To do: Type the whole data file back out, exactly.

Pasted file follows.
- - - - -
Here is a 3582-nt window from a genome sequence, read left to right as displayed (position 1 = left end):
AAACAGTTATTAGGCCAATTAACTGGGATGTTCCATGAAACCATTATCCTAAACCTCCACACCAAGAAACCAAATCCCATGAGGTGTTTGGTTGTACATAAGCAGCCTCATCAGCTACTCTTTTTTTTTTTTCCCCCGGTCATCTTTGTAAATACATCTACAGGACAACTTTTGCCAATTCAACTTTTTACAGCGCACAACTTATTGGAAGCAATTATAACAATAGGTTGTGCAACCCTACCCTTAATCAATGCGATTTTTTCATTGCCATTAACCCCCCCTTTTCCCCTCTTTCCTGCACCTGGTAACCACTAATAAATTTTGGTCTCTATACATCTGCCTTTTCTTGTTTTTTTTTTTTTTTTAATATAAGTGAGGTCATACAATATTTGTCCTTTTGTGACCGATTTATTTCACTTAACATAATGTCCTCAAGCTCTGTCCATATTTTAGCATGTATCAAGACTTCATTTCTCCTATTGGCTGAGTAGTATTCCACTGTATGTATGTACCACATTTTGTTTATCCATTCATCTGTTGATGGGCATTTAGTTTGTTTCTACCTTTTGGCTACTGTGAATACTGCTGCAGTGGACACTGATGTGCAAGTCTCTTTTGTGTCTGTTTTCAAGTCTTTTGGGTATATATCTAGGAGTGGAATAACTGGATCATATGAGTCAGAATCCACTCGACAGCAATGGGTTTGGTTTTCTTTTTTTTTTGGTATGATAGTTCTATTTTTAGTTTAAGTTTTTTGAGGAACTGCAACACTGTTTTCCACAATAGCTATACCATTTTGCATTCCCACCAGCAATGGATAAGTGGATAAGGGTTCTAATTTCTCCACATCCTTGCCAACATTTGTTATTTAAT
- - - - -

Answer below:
Here is a 3582-nt window from a genome sequence, read left to right as displayed (position 1 = left end):
AAACAGTTATTAGGCCAATTAACTGGGATGTTCCATGAAACCATTATCCTAAACCTCCACACCAAGAAACCAAATCCCATGAGGTGTTTGGTTGTACATAAGCAGCCTCATCAGCTACTCTTTTTTTTTTTTCCCCCGGTCATCTTTGTAAATACATCTACAGGACAACTTTTGCCAATTCAACTTTTTACAGCGCACAACTTATTGGAAGCAATTATAACAATAGGTTGTGCAACCCTACCCTTAATCAATGCGATTTTTTCATTGCCATTAACCCCCCCTTTTCCCCTCTTTCCTGCACCTGGTAACCACTAATAAATTTTGGTCTCTATACATCTGCCTTTTCTTGTTTTTTTTTTTTTTTTAATATAAGTGAGGTCATACAATATTTGTCCTTTTGTGACCGATTTATTTCACTTAACATAATGTCCTCAAGCTCTGTCCATATTTTAGCATGTATCAAGACTTCATTTCTCCTATTGGCTGAGTAGTATTCCACTGTATGTATGTACCACATTTTGTTTATCCATTCATCTGTTGATGGGCATTTAGTTTGTTTCTACCTTTTGGCTACTGTGAATACTGCTGCAGTGGACACTGATGTGCAAGTCTCTTTTGTGTCTGTTTTCAAGTCTTTTGGGTATATATCTAGGAGTGGAATAACTGGATCATATGAGTCAGAATCCACTCGACAGCAATGGGTTTGGTTTTCTTTTTTTTTTGGTATGATAGTTCTATTTTTAGTTTAAGTTTTTTGAGGAACTGCAACACTGTTTTCCACAATAGCTATACCATTTTGCATTCCCACCAGCAATGGATAAGTGGATAAGGGTTCTAATTTCTCCACATCCTTGCCAACATTTGTTATTTAAT